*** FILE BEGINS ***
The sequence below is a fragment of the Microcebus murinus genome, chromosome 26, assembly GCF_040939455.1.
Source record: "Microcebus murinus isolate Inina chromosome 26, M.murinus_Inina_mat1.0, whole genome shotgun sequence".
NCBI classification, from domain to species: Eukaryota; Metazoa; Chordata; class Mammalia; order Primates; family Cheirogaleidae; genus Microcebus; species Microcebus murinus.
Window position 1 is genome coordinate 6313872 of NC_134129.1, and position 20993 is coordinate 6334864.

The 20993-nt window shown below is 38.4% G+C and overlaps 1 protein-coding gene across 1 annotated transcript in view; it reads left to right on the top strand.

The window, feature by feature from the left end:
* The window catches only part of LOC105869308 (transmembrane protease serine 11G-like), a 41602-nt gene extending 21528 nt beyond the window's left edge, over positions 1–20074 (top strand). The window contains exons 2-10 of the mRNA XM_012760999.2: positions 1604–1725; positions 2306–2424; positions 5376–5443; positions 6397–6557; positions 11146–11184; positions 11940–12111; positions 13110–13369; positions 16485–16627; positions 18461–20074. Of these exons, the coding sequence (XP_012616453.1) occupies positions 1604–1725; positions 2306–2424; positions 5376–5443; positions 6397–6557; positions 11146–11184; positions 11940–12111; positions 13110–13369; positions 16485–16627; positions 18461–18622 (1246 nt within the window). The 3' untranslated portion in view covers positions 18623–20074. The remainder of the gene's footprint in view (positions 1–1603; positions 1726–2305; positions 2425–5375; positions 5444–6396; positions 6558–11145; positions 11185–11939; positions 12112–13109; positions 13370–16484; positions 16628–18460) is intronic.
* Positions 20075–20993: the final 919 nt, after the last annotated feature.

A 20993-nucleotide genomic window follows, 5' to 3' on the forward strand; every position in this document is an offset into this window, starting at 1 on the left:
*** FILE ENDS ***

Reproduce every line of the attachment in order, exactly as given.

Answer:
The sequence below is a fragment of the Microcebus murinus genome, chromosome 26, assembly GCF_040939455.1.
Source record: "Microcebus murinus isolate Inina chromosome 26, M.murinus_Inina_mat1.0, whole genome shotgun sequence".
NCBI classification, from domain to species: Eukaryota; Metazoa; Chordata; class Mammalia; order Primates; family Cheirogaleidae; genus Microcebus; species Microcebus murinus.
Window position 1 is genome coordinate 6313872 of NC_134129.1, and position 20993 is coordinate 6334864.

The 20993-nt window shown below is 38.4% G+C and overlaps 1 protein-coding gene across 1 annotated transcript in view; it reads left to right on the top strand.

The window, feature by feature from the left end:
* The window catches only part of LOC105869308 (transmembrane protease serine 11G-like), a 41602-nt gene extending 21528 nt beyond the window's left edge, over positions 1–20074 (top strand). The window contains exons 2-10 of the mRNA XM_012760999.2: positions 1604–1725; positions 2306–2424; positions 5376–5443; positions 6397–6557; positions 11146–11184; positions 11940–12111; positions 13110–13369; positions 16485–16627; positions 18461–20074. Of these exons, the coding sequence (XP_012616453.1) occupies positions 1604–1725; positions 2306–2424; positions 5376–5443; positions 6397–6557; positions 11146–11184; positions 11940–12111; positions 13110–13369; positions 16485–16627; positions 18461–18622 (1246 nt within the window). The 3' untranslated portion in view covers positions 18623–20074. The remainder of the gene's footprint in view (positions 1–1603; positions 1726–2305; positions 2425–5375; positions 5444–6396; positions 6558–11145; positions 11185–11939; positions 12112–13109; positions 13370–16484; positions 16628–18460) is intronic.
* Positions 20075–20993: the final 919 nt, after the last annotated feature.

A 20993-nucleotide genomic window follows, 5' to 3' on the forward strand; every position in this document is an offset into this window, starting at 1 on the left: